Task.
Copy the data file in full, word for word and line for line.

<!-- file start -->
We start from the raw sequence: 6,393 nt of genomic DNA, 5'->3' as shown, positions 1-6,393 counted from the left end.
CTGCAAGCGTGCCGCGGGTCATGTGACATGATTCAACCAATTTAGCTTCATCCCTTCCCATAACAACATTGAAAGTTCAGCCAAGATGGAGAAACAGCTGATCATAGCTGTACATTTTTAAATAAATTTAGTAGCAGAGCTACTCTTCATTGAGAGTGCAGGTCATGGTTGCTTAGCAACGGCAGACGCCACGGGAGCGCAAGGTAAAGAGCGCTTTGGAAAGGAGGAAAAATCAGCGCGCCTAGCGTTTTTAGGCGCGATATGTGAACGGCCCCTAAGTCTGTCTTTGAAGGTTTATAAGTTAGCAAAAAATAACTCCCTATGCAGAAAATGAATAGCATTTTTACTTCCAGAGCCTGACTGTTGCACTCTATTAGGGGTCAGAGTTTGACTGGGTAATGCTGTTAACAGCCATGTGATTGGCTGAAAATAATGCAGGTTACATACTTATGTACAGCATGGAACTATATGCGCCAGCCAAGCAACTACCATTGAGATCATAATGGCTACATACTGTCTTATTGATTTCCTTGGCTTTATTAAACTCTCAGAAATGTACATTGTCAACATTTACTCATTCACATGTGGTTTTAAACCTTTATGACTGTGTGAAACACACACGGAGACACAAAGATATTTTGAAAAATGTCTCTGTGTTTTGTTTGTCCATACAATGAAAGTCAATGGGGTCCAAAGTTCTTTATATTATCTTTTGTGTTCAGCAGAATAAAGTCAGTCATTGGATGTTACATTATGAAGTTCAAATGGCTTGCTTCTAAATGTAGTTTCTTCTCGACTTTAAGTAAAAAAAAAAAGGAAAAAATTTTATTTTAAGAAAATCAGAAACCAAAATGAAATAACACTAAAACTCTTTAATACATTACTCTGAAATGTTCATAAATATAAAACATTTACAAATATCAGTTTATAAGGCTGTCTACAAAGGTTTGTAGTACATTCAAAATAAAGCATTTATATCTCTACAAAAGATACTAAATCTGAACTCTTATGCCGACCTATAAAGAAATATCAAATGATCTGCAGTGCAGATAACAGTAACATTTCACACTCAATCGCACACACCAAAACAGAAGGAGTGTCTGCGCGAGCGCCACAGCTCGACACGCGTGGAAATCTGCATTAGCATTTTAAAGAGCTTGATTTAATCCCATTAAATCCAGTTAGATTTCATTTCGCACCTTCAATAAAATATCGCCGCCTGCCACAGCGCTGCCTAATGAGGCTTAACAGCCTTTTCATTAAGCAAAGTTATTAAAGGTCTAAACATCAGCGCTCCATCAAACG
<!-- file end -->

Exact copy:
We start from the raw sequence: 6,393 nt of genomic DNA, 5'->3' as shown, positions 1-6,393 counted from the left end.
CTGCAAGCGTGCCGCGGGTCATGTGACATGATTCAACCAATTTAGCTTCATCCCTTCCCATAACAACATTGAAAGTTCAGCCAAGATGGAGAAACAGCTGATCATAGCTGTACATTTTTAAATAAATTTAGTAGCAGAGCTACTCTTCATTGAGAGTGCAGGTCATGGTTGCTTAGCAACGGCAGACGCCACGGGAGCGCAAGGTAAAGAGCGCTTTGGAAAGGAGGAAAAATCAGCGCGCCTAGCGTTTTTAGGCGCGATATGTGAACGGCCCCTAAGTCTGTCTTTGAAGGTTTATAAGTTAGCAAAAAATAACTCCCTATGCAGAAAATGAATAGCATTTTTACTTCCAGAGCCTGACTGTTGCACTCTATTAGGGGTCAGAGTTTGACTGGGTAATGCTGTTAACAGCCATGTGATTGGCTGAAAATAATGCAGGTTACATACTTATGTACAGCATGGAACTATATGCGCCAGCCAAGCAACTACCATTGAGATCATAATGGCTACATACTGTCTTATTGATTTCCTTGGCTTTATTAAACTCTCAGAAATGTACATTGTCAACATTTACTCATTCACATGTGGTTTTAAACCTTTATGACTGTGTGAAACACACACGGAGACACAAAGATATTTTGAAAAATGTCTCTGTGTTTTGTTTGTCCATACAATGAAAGTCAATGGGGTCCAAAGTTCTTTATATTATCTTTTGTGTTCAGCAGAATAAAGTCAGTCATTGGATGTTACATTATGAAGTTCAAATGGCTTGCTTCTAAATGTAGTTTCTTCTCGACTTTAAGTAAAAAAAAAAAGGAAAAAATTTTATTTTAAGAAAATCAGAAACCAAAATGAAATAACACTAAAACTCTTTAATACATTACTCTGAAATGTTCATAAATATAAAACATTTACAAATATCAGTTTATAAGGCTGTCTACAAAGGTTTGTAGTACATTCAAAATAAAGCATTTATATCTCTACAAAAGATACTAAATCTGAACTCTTATGCCGACCTATAAAGAAATATCAAATGATCTGCAGTGCAGATAACAGTAACATTTCACACTCAATCGCACACACCAAAACAGAAGGAGTGTCTGCGCGAGCGCCACAGCTCGACACGCGTGGAAATCTGCATTAGCATTTTAAAGAGCTTGATTTAATCCCATTAAATCCAGTTAGATTTCATTTCGCACCTTCAATAAAATATCGCCGCCTGCCACAGCGCTGCCTAATGAGGCTTAACAGCCTTTTCATTAAGCAAAGTTATTAAAGGTCTAAACATCAGCGCTCCATCAAACG